In The Last Days of Pompeii, the film captures the spectacle of the eruption of Mount Vesuvius, where the concluding penultimate scene features an earthquake laying Pompeii under siege, the onset destruction is visible as the pumice, ash and collapsed buildings rain down on the people escaping. How it is approached is illustrated: 1) scientifically, a papier mache of Mount Vesuvius to recreate a volcanic eruption needing red food dye, warm water (acts as an accelerator), Bicarbonate of Soda, and Vinegar; or 2) ingenuity, using demolitions and a detonator, placing a pile of explosives underneath a mound of dirt, and thus generating a life-like visual of an erupting volcano. 3) The scene is filmed using a red lens during the destruction of Pompeii, where that set captures, in particular: breaking of trees, hay on fire, demolishen of a building, etc. recreating the intensity. Lastly, a single or series of matte paintings illustrating the volcanic eruption for the scene emphasize the destruction by creating sound, illumination, and revealing these recreations through the capturing on film of particular sets being destroyed; and depending on the choice or perspective of the directors discretion of the four previous instances.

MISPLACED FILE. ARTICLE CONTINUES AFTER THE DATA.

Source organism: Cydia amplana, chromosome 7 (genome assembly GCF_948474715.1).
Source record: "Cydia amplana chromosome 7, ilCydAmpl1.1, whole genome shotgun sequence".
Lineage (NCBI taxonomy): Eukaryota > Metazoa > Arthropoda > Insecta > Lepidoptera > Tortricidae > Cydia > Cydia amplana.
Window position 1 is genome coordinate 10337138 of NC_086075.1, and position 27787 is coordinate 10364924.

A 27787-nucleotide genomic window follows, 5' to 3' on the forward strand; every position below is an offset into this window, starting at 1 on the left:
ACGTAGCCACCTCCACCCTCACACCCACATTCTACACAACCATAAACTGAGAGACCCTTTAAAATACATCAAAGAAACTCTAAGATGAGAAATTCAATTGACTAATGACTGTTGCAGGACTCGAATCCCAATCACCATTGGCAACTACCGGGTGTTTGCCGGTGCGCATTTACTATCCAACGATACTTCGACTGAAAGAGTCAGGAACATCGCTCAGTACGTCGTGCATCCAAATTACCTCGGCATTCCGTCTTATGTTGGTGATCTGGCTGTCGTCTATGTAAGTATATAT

~Quo Vadis (1951) Edit


City of Rome burning. [2]

IQuo Vadis, the scene opens with the mad Emperor Nero atop his palace accompanied by his entourage.  In the distance the city burns as Nero dances playing his lyre singing at the top of his lungs at the spectacle before him.  The court stands in awe, some in horror as realistic plumes of black smoke rise into the heavens above Rome.

To accomplish this cinematic feat on film, director LeRoy assembled a scale model of the city of Rome inside a three hundred foot square tank. To aid into the success of this scene LeRoy employed a crew of twenty men to coordinate three hundred alcohol burners were used had to be mixed and piped to various areas of the set as needed for dramatic effect to destroy the model; along with eighteen gasoline burners which sent flares as high as twenty feet into the air.¹

Truly, a “worthy...spectacle, as the spectacle is worthy of" Quo Vadis (Big Screen of Rome, pg. 21, 4th para.) revealing the fiery beauty of Rome seething in red-orange hue, a primary and concluding encounter of an on-set destruction.